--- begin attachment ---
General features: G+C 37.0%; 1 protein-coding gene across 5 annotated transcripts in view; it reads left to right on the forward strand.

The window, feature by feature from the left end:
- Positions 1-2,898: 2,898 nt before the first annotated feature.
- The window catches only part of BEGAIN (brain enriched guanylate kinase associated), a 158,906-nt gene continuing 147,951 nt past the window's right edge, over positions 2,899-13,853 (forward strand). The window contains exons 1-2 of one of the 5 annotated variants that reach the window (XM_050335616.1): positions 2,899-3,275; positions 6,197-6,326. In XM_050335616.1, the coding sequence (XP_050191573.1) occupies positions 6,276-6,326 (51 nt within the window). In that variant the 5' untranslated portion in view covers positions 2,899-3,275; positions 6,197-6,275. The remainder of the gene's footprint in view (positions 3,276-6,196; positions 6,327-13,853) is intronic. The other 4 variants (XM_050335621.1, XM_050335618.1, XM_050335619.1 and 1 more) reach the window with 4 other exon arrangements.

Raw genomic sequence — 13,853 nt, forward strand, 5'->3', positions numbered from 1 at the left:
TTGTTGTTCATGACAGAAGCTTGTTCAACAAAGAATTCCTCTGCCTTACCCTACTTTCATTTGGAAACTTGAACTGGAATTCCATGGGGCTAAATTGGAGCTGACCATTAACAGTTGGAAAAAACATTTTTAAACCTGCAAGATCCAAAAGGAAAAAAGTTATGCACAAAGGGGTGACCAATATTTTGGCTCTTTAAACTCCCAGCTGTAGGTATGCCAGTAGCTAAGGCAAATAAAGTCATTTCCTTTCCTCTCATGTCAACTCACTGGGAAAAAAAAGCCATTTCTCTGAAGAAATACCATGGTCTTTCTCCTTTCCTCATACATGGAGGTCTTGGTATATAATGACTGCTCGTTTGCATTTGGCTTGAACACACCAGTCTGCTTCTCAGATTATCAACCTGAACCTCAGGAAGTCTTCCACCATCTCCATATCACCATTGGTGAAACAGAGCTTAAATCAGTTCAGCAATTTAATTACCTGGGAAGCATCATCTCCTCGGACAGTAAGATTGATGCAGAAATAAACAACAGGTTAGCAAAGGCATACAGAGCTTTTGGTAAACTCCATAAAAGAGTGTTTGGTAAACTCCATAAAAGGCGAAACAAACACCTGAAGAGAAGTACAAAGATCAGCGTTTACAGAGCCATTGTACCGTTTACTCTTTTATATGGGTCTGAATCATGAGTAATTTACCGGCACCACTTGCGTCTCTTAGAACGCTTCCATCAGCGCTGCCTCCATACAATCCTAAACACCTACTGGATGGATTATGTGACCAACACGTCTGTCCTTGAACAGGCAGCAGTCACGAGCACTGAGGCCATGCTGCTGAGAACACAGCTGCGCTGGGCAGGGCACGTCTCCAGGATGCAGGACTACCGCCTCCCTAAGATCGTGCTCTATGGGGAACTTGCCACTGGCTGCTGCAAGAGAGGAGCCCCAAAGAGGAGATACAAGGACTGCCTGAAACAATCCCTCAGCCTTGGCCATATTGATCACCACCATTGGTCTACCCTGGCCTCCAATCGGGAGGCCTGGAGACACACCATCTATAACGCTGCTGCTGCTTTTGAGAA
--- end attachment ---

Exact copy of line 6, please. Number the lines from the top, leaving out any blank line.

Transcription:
TTGTTGTTCATGACAGAAGCTTGTTCAACAAAGAATTCCTCTGCCTTACCCTACTTTCATTTGGAAACTTGAACTGGAATTCCATGGGGCTAAATTGGAGCTGACCATTAACAGTTGGAAAAAACATTTTTAAACCTGCAAGATCCAAAAGGAAAAAAGTTATGCACAAAGGGGTGACCAATATTTTGGCTCTTTAAACTCCCAGCTGTAGGTATGCCAGTAGCTAAGGCAAATAAAGTCATTTCCTTTCCTCTCATGTCAACTCACTGGGAAAAAAAAGCCATTTCTCTGAAGAAATACCATGGTCTTTCTCCTTTCCTCATACATGGAGGTCTTGGTATATAATGACTGCTCGTTTGCATTTGGCTTGAACACACCAGTCTGCTTCTCAGATTATCAACCTGAACCTCAGGAAGTCTTCCACCATCTCCATATCACCATTGGTGAAACAGAGCTTAAATCAGTTCAGCAATTTAATTACCTGGGAAGCATCATCTCCTCGGACAGTAAGATTGATGCAGAAATAAACAACAGGTTAGCAAAGGCATACAGAGCTTTTGGTAAACTCCATAAAAGAGTGTTTGGTAAACTCCATAAAAGGCGAAACAAACACCTGAAGAGAAGTACAAAGATCAGCGTTTACAGAGCCATTGTACCGTTTACTCTTTTATATGGGTCTGAATCATGAGTAATTTACCGGCACCACTTGCGTCTCTTAGAACGCTTCCATCAGCGCTGCCTCCATACAATCCTAAACACCTACTGGATGGATTATGTGACCAACACGTCTGTCCTTGAACAGGCAGCAGTCACGAGCACTGAGGCCATGCTGCTGAGAACACAGCTGCGCTGGGCAGGGCACGTCTCCAGGATGCAGGACTACCGCCTCCCTAAGATCGTGCTCTATGGGGAACTTGCCACTGGCTGCTGCAAGAGAGGAGCCCCAAAGAGGAGATACAAGGACTGCCTGAAACAATCCCTCAGCCTTGGCCATATTGATCACCACCATTGGTCTACCCTGGCCTCCAATCGGGAGGCCTGGAGACACACCATCTATAACGCTGCTGCTGCTTTTGAGAA